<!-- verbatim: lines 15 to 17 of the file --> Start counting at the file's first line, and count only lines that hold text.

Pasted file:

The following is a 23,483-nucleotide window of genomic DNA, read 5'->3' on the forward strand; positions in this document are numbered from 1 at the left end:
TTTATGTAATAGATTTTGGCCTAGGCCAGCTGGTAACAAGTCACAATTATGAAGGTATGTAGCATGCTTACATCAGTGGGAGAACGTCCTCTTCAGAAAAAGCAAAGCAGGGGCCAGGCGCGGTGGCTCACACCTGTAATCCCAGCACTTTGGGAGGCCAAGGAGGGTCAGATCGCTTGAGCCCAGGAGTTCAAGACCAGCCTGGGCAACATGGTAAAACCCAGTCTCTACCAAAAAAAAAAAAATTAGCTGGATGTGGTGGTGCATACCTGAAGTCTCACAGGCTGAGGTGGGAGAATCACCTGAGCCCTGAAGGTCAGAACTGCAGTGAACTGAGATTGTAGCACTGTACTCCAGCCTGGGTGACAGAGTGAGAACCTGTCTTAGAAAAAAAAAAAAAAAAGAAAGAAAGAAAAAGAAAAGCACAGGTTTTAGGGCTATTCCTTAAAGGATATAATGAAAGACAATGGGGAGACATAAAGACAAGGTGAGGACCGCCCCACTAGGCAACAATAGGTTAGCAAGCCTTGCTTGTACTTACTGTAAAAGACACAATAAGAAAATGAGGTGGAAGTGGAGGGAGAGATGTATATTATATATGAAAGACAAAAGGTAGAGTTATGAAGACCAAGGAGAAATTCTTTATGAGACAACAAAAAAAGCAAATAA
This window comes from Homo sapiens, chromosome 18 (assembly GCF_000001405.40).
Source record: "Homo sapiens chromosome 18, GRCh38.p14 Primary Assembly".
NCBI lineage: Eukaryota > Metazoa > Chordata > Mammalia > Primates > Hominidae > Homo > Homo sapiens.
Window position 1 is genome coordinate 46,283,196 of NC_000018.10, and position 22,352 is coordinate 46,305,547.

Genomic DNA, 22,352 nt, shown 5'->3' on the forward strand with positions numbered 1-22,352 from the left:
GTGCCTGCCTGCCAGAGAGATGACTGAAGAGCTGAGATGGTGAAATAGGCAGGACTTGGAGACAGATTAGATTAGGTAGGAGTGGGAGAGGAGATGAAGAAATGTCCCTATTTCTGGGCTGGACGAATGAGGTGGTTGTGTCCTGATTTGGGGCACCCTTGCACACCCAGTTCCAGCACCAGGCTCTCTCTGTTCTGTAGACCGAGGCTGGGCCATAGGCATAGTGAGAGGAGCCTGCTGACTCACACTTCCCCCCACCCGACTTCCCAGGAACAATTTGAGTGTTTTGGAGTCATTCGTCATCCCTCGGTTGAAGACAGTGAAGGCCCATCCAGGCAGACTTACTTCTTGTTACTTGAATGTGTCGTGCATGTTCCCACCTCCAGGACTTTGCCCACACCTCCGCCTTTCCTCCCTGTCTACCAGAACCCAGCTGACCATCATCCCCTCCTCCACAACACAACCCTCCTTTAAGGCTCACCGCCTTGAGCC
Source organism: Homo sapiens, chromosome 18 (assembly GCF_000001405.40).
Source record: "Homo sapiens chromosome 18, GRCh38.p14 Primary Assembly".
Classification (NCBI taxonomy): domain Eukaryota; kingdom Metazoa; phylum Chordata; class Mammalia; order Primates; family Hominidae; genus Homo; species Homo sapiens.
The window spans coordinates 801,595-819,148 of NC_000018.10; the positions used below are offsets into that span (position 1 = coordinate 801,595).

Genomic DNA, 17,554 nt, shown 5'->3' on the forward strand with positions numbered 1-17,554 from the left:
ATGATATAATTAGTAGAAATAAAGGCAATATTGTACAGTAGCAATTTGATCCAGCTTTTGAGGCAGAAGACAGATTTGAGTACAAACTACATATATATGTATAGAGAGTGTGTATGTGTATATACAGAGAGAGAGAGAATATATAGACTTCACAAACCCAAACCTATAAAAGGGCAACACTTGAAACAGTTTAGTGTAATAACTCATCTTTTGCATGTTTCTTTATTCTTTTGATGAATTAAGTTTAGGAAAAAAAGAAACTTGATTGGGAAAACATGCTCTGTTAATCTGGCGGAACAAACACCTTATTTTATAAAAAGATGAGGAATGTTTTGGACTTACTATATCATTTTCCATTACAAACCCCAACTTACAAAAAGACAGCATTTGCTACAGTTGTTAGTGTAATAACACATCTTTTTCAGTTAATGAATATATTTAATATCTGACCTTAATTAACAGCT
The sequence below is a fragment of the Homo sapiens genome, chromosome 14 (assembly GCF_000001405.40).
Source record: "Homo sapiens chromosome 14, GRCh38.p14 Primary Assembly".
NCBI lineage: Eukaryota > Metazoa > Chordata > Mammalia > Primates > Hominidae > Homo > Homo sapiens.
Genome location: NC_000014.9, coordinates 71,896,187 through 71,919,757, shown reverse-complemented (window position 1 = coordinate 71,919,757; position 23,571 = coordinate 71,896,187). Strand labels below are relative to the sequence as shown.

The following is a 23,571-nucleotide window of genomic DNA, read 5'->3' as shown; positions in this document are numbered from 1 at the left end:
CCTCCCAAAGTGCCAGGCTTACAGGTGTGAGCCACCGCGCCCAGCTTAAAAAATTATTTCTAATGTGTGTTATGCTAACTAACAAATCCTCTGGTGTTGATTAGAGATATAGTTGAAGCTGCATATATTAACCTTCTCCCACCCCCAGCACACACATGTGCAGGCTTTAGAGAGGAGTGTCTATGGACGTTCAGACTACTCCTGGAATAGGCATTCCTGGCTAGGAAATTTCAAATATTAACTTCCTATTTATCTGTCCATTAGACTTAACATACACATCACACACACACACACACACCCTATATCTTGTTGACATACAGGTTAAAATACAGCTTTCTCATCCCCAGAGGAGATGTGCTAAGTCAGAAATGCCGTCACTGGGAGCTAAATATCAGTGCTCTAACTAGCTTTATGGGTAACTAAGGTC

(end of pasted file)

The sequence below is a fragment of the Homo sapiens genome, chromosome 14 (assembly GCF_000001405.40).
Source record: "Homo sapiens chromosome 14, GRCh38.p14 Primary Assembly".
NCBI lineage: Eukaryota > Metazoa > Chordata > Mammalia > Primates > Hominidae > Homo > Homo sapiens.